If there was such a thing as a decluttering guru, Marie Kondo would be it. Her book The Life-Changing Magic of Tidying Up was, in a word, life-changing for many. In fact, I believe it caused a global paradigm shift when it came to our relationship with our stuff. Kondo encouraged us to take everything we own out by category, pick each item up and ask the now-famous question, “Does it spark joy?”
While Kondo is known for this question, and keeping the items we truly love and cherish is important, what’s sometimes forgotten is that she also talks in the book about whether a belonging has fulfilled its role in our lives. As she explains, “To truly cherish the things that are important to you, you must first discard those that have outlived their purpose.”
Kondo’s approach, therefore, encompasses the items that we love, cherish, and that serve a purpose. This may help us with the majority of items in our home, especially if we start (as recommended by most experts) in unemotional areas such as our car or bathroom. But what happens when we get to items that are saturated with memories from our past, or things that remind us of the ones we love? What do we do when the item isn’t expired prescription medication or an extra wooden spoon, but something that causes us real emotional pain?
Perhaps the question we need to be asking is, “Does this represent a wound or a scar?”
Letting go of Scars Instead of Wounds
Glennon Doyle said, “Write from a scar, not an open wound.” In other words, when we are vulnerable and choose to share something with others, it is better to have processed our pain and write from a place of a scar rather than a painful wound that we are still working through. Or in the words of Brené Brown, “Share from your heart, not your hurt.”
This concept applies to our belongings as well. Our possessions have physical weight, but oftentimes their emotional weight is far heavier. When we, as Kondo suggests, hold the item in our hands, we may notice its physical weight is light, but the emotional weight is heavy in our mind, heart, and soul. It reminds us of a painful part of our past, or reminds us of a loved one that is no longer a part of our lives. The question is, have we processed this pain? Is it a scar and we can consider letting it go? Or it is a wound that we need to work through?
The best example I can give is from someone we will call Roger. Roger emailed me after reading an article I wrote about letting go of my high school yearbook. He thanked me for encouraging him to let go of the painful parts of his past. In his case, he had a Boy Scout uniform from 30 years ago in a box collecting dust. Although it took up little physical space, it weighed heavily on his mind. The reason? He was sexually abused in the same uniform as an adolescent. Every time he thought about what had happened he was filled with anger, shame, self-blame, and so much pain. While he had talked about the experience with others and had sought counseling, the uniform still served as a reminder of the scar. So he threw it in the garbage and never looked back.
Sometimes Freedom is Painful
Roger did the work to process his pain, but was still being held back by a physical belonging collecting dust in a box. What is collecting dust in a box that is out of your sight, but not out of your mind? What memories are whispering to you? Are you afraid to face them because you know that processing the emotions associated with the memories will be too hard?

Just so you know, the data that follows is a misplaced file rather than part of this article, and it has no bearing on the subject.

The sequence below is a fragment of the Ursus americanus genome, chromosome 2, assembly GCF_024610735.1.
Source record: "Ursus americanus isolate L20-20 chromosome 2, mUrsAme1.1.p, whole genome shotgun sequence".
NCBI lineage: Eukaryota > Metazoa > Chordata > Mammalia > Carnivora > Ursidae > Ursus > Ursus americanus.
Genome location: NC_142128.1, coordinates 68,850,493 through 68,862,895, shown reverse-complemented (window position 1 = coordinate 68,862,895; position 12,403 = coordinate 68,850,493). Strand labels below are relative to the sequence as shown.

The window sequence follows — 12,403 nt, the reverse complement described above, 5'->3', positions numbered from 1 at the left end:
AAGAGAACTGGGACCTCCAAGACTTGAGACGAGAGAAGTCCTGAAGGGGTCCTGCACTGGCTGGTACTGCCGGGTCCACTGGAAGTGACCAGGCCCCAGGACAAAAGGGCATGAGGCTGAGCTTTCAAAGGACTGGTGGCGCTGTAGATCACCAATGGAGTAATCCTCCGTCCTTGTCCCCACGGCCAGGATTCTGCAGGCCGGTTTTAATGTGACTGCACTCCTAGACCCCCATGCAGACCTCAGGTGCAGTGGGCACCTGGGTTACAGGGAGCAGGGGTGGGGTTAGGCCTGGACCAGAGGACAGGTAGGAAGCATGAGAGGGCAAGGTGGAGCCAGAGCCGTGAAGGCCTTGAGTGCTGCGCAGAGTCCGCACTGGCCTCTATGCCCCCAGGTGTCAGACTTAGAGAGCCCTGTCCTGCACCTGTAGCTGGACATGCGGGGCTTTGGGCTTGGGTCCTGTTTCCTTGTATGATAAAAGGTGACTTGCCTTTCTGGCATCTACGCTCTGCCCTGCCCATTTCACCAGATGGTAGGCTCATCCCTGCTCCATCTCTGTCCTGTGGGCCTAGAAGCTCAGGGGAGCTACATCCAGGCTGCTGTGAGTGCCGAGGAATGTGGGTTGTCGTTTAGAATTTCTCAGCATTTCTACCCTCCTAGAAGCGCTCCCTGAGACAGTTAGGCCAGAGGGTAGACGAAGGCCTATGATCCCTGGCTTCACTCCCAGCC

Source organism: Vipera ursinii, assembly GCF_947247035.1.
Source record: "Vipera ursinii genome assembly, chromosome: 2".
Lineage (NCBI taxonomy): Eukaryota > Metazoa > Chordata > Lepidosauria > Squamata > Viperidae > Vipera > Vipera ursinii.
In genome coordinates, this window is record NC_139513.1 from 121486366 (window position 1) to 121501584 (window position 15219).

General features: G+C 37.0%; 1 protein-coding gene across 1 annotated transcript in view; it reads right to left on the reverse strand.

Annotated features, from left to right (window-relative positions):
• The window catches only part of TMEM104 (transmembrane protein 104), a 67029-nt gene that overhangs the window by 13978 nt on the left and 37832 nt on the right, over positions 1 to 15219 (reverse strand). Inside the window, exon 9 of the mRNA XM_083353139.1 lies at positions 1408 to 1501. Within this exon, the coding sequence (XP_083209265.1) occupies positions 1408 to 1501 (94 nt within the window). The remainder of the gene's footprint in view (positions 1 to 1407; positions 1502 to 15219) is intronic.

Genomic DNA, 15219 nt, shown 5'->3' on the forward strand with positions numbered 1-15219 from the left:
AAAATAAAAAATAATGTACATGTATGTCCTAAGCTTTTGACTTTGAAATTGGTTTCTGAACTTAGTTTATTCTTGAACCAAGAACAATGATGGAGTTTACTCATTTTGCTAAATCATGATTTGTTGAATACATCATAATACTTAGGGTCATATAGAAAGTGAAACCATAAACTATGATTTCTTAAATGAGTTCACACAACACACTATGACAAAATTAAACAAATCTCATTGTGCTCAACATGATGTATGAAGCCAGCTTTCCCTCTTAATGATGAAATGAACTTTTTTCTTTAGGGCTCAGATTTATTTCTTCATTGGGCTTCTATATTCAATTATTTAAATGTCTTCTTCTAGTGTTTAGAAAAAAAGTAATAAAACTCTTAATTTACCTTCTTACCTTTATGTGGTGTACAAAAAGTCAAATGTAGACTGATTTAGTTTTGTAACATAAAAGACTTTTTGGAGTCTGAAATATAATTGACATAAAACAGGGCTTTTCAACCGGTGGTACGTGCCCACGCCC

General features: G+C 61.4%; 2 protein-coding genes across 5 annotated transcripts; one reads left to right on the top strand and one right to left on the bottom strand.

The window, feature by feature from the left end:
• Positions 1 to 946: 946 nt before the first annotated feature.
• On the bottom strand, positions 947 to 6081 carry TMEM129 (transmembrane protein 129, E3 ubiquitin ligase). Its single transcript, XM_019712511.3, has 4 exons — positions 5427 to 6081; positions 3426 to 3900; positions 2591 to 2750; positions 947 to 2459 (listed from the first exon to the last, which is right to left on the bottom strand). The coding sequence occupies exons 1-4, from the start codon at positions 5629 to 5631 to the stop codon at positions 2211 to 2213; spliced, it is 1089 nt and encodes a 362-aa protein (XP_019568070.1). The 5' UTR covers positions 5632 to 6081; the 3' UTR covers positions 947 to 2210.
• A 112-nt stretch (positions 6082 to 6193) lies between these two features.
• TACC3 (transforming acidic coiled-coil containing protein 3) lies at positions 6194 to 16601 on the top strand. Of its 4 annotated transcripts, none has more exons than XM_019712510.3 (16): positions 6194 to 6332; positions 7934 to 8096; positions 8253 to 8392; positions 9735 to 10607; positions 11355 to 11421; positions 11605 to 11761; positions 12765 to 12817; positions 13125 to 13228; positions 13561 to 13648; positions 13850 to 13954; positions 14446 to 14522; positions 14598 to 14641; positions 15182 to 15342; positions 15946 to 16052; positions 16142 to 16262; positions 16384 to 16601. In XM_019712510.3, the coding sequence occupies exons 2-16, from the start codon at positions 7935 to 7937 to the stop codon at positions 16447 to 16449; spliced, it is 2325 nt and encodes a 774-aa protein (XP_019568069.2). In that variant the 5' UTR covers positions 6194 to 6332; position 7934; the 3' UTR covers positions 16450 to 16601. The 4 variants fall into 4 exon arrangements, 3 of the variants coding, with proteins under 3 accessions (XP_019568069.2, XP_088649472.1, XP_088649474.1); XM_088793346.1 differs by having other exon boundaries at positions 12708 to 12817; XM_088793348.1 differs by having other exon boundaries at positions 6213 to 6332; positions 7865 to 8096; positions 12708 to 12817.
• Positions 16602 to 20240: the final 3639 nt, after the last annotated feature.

Letting go is not easy, and is oftentimes painful, when it comes to our belongings or anything else. But there is freedom on the other side of letting go. Joshua Fields Millburn from The Minimalists said, “Letting go isn’t always fun, but it is always freeing. Freedom doesn’t always feel good. In fact, sometimes freedom is painful.” To which I would add, “It may be painful, but it is still freedom.” Freedom is far better than holding onto the fear and pain we’re afraid to face. Because as Richard Rohr said, “If we do not transform our pain, we will most assuredly transmit it.”
Until the painful memories surrounding our things are processed, by talking to a therapist to work through our wounds or recognizing that we are holding onto something that represents a scar, we will continue to be imprisoned by the pain or even project it onto the people we love.
Heal Your Wounds, Process Your Past, Live in the Present
While Marie Kondo is best known for asking, “Does it spark joy?”, one of the most insightful parts for me of The Life-Changing Magic of Tidying Up was her focus on how “the space in which we live should be for the person we are becoming now, not for the person we were in the past.”
If the things that we own reflect unprocessed pain from our past, we can’t live fully in our present, or create the future we want and deserve. Uncover the wounds hiding in dusty drawers and boxes. Hold them tenderly as you would hold your own heart. Care for them. Do the work until they become scars. And then, let them go.
About the Author: Emily McDermott is a wife, mother, and simplicity seeker, chronicling her journey at Simple by Emmy. She loves to dance, write poetry, and spend time with her husband and two young sons.